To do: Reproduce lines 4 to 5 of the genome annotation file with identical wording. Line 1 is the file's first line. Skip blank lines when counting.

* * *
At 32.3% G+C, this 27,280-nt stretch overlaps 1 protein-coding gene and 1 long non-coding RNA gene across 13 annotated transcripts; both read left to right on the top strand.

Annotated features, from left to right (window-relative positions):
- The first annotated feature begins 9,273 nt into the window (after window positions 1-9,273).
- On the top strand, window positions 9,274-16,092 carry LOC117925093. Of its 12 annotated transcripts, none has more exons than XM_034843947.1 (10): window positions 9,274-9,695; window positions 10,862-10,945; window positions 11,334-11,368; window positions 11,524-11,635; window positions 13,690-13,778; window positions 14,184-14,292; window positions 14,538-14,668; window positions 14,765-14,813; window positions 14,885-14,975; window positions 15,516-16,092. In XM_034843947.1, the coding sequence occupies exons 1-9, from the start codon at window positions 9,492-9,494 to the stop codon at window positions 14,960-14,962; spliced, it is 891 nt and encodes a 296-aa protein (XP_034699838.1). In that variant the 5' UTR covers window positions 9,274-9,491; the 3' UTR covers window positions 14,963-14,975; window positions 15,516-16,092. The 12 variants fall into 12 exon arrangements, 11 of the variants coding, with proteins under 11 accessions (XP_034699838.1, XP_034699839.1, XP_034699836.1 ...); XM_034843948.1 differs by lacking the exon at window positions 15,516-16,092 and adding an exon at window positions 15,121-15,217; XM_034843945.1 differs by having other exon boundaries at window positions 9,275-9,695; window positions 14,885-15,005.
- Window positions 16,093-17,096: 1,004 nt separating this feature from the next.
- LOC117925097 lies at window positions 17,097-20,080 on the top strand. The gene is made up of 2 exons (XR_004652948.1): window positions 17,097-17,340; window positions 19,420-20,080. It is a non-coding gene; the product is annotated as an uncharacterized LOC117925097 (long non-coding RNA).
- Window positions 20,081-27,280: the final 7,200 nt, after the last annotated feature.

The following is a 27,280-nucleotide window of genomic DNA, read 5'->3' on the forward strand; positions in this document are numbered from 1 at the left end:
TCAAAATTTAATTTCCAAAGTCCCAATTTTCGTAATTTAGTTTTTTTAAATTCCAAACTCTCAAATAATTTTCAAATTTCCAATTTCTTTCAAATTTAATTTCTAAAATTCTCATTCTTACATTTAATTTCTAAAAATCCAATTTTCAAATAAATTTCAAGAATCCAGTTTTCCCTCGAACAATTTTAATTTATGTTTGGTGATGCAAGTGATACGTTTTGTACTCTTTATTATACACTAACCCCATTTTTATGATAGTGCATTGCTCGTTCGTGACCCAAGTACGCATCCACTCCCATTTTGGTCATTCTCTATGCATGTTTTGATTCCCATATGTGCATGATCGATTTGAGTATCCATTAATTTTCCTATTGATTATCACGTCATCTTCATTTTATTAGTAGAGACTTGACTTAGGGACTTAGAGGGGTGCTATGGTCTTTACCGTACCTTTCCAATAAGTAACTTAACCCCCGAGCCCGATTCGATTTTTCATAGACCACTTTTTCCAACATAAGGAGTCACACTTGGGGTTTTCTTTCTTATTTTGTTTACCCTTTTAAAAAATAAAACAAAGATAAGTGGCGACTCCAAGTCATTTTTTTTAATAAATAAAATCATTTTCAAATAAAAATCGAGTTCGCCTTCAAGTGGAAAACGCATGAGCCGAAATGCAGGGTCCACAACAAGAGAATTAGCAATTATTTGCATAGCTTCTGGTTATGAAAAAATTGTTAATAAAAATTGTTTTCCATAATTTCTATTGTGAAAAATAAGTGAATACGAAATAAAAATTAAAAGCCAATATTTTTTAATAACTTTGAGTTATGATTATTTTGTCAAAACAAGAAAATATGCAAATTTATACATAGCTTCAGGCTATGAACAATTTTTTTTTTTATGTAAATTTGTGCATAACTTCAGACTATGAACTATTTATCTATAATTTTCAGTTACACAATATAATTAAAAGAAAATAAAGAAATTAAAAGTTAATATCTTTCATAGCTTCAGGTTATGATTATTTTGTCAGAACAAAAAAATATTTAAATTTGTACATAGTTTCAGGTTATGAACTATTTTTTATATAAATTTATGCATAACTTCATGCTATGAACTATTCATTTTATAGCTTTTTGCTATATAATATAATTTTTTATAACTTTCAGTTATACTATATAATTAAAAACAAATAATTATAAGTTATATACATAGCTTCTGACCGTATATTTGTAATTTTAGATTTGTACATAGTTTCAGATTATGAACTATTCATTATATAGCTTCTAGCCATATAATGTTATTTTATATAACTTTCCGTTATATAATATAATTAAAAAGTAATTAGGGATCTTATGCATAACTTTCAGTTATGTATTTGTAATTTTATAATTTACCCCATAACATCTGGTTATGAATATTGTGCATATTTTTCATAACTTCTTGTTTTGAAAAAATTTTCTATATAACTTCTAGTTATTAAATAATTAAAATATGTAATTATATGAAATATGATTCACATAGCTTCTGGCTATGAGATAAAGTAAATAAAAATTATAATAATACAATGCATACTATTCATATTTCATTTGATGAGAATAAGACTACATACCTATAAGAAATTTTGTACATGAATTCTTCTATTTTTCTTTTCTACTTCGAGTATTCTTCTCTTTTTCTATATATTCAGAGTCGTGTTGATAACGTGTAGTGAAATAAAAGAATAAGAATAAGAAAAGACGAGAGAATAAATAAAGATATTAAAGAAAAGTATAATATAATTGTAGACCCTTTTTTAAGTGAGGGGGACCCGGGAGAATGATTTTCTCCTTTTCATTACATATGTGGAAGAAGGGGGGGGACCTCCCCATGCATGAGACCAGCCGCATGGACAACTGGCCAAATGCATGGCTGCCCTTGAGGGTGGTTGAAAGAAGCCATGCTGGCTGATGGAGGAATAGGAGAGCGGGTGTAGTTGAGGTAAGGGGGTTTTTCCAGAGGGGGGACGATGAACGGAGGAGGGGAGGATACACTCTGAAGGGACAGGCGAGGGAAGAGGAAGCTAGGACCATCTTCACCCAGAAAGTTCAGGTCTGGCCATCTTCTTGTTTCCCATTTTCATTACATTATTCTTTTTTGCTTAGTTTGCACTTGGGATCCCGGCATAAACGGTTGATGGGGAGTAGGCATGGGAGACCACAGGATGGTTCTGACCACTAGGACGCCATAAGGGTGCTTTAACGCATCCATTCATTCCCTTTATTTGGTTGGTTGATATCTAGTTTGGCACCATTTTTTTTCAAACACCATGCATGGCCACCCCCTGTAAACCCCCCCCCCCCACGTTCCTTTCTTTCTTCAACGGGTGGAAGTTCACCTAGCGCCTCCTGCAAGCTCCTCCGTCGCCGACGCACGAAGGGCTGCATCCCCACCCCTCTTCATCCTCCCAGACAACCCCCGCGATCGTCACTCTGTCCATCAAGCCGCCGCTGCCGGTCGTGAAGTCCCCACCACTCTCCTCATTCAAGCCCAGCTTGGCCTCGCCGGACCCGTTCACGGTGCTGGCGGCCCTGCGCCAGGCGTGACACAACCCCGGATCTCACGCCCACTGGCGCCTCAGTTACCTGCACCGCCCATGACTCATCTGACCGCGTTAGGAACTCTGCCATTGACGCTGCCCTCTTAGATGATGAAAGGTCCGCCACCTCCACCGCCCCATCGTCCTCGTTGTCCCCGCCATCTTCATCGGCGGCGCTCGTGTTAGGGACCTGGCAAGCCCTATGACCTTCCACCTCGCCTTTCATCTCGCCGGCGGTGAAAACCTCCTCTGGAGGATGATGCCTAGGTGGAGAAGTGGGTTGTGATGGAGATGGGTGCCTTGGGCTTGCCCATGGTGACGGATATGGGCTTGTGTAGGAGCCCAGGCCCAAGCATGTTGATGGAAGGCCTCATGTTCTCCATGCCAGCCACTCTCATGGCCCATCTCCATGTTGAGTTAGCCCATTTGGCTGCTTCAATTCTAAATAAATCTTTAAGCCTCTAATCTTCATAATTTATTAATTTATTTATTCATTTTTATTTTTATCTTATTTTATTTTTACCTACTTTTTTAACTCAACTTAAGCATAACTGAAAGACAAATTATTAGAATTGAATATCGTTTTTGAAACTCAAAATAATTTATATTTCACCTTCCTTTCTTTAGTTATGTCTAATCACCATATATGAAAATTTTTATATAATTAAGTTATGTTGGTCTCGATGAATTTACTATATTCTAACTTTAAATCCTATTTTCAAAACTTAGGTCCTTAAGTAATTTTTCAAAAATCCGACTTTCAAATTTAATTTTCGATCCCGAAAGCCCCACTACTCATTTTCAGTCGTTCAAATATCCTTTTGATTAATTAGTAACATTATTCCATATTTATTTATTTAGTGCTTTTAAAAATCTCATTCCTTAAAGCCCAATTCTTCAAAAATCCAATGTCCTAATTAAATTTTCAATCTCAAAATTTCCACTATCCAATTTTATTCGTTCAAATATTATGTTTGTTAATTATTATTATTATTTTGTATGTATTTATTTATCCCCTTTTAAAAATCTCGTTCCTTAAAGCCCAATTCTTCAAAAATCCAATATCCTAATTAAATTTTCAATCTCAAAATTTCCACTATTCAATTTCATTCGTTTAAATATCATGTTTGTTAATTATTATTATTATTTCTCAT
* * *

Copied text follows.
- On the top strand, window positions 9,274-16,092 carry LOC117925093. Of its 12 annotated transcripts, none has more exons than XM_034843947.1 (10): window positions 9,274-9,695; window positions 10,862-10,945; window positions 11,334-11,368; window positions 11,524-11,635; window positions 13,690-13,778; window positions 14,184-14,292; window positions 14,538-14,668; window positions 14,765-14,813; window positions 14,885-14,975; window positions 15,516-16,092. In XM_034843947.1, the coding sequence occupies exons 1-9, from the start codon at window positions 9,492-9,494 to the stop codon at window positions 14,960-14,962; spliced, it is 891 nt and encodes a 296-aa protein (XP_034699838.1). In that variant the 5' UTR covers window positions 9,274-9,491; the 3' UTR covers window positions 14,963-14,975; window positions 15,516-16,092. The 12 variants fall into 12 exon arrangements, 11 of the variants coding, with proteins under 11 accessions (XP_034699838.1, XP_034699839.1, XP_034699836.1 ...); XM_034843948.1 differs by lacking the exon at window positions 15,516-16,092 and adding an exon at window positions 15,121-15,217; XM_034843945.1 differs by having other exon boundaries at window positions 9,275-9,695; window positions 14,885-15,005.
- Window positions 16,093-17,096: 1,004 nt separating this feature from the next.